In other words, the terms were essentially synonymous. And, even now, a quick Google search of the definition of the terms reveals something similar: something’s value is its “monetary worth”; something’s worth is the value equivalent to that of someone or something under consideration; the level at which someone or something deserves to be valued or rated.” Similar, right? 


And yet…there’s a subtle difference.


Consider the term “value pick.” It implies that the player being chosen in a particular spot is, for whatever reason, more valuable than the specific spot would seem to indicate. Take a look at the graphic below, the one that started this train of obsessive thinking:


Screen Shot 2020-07-06 at 10.36.31 PM


Aside from a number of players that (I guess) might help strengthen your bench, there’s something fascinating going on here. First, take a look at the top. Draft pick 11.04 is on the clock; that’s pick number 124. At this point, do we fully expect all 123 better-ranked players to be gone? Of course not. Manager preference and the fact this is a dynasty league are obvious factors. And yet…


Raheem Mostert is ranked 27th (basically pick 3.03) and is still on the board a full 8+ rounds after his ranking would seem to indicate he should be off the board. To phrase it in the terms of this article: he’s valued as the 27th-best player by the experts paid by MFL.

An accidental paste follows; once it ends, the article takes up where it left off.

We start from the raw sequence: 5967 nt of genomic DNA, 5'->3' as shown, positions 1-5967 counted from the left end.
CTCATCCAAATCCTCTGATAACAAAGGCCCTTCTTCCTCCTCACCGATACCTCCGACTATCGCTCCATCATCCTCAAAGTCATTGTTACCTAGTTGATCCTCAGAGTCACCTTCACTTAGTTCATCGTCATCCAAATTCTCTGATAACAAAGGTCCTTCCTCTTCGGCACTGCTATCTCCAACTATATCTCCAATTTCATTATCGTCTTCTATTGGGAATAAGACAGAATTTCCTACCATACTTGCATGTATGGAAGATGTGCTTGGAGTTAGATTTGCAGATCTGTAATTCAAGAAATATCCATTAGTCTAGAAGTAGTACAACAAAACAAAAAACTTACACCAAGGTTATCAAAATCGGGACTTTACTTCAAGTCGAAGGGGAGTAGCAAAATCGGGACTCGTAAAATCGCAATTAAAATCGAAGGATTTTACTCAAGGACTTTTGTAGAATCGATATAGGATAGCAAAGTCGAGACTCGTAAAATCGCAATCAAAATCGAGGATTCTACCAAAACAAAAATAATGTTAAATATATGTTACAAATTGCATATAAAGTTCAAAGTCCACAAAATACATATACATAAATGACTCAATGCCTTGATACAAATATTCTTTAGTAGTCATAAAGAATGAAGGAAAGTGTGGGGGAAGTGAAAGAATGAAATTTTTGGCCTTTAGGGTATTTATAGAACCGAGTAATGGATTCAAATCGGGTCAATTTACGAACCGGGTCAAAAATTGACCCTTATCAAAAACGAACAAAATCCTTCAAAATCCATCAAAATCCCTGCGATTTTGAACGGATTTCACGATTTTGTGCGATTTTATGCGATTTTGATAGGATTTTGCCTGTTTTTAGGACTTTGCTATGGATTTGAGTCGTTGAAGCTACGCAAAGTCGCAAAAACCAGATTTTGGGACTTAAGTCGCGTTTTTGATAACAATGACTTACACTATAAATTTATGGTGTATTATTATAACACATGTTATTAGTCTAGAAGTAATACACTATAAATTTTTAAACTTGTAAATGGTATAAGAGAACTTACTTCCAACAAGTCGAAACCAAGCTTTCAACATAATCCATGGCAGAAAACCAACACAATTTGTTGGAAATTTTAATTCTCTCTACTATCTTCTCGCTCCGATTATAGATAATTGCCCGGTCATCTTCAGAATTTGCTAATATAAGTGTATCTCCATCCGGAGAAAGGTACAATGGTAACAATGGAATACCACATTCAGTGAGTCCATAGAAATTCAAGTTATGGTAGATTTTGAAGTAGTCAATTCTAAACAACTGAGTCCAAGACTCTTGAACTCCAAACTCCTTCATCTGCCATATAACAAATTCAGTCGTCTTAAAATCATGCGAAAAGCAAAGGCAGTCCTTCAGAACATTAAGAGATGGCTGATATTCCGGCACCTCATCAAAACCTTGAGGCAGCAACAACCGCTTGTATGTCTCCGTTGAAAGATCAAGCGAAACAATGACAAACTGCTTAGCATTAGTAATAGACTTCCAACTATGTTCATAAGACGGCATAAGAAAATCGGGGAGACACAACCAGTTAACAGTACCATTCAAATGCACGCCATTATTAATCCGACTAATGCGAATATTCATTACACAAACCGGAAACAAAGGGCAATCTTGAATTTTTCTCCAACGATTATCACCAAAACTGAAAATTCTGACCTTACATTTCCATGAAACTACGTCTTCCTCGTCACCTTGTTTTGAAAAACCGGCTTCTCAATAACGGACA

(Before we get too deep into this, I want to note: I’m agnostic on Mostert. I have nothing against him; and though he’s a former Boilermaker I’ve targeted him in literally none of my leagues.) 


But…eight full rounds of still sitting there, waiting for a manager to pull the trigger? What am I missing here?


To address the gargantuan elephant in the room: he plays for San Francisco, and even god himself doesn’t truly know which back Kyle Shanahan is going to ride with. Thus, Mostert’s value has been debated ad nauseum across multiple social media platforms. I’ve seen him as high as the 14th-best RB (and I definitely raised an eyebrow at that); I’ve also seen him poo-pooed as a 4th-rd player. None of that particularly interests me, really. Like I said, I’m agnostic on him. There’s certainly talent; he certainly showed off over the last few games of 2019. But I already have four RBs I like on my team. Why do I need a 5th?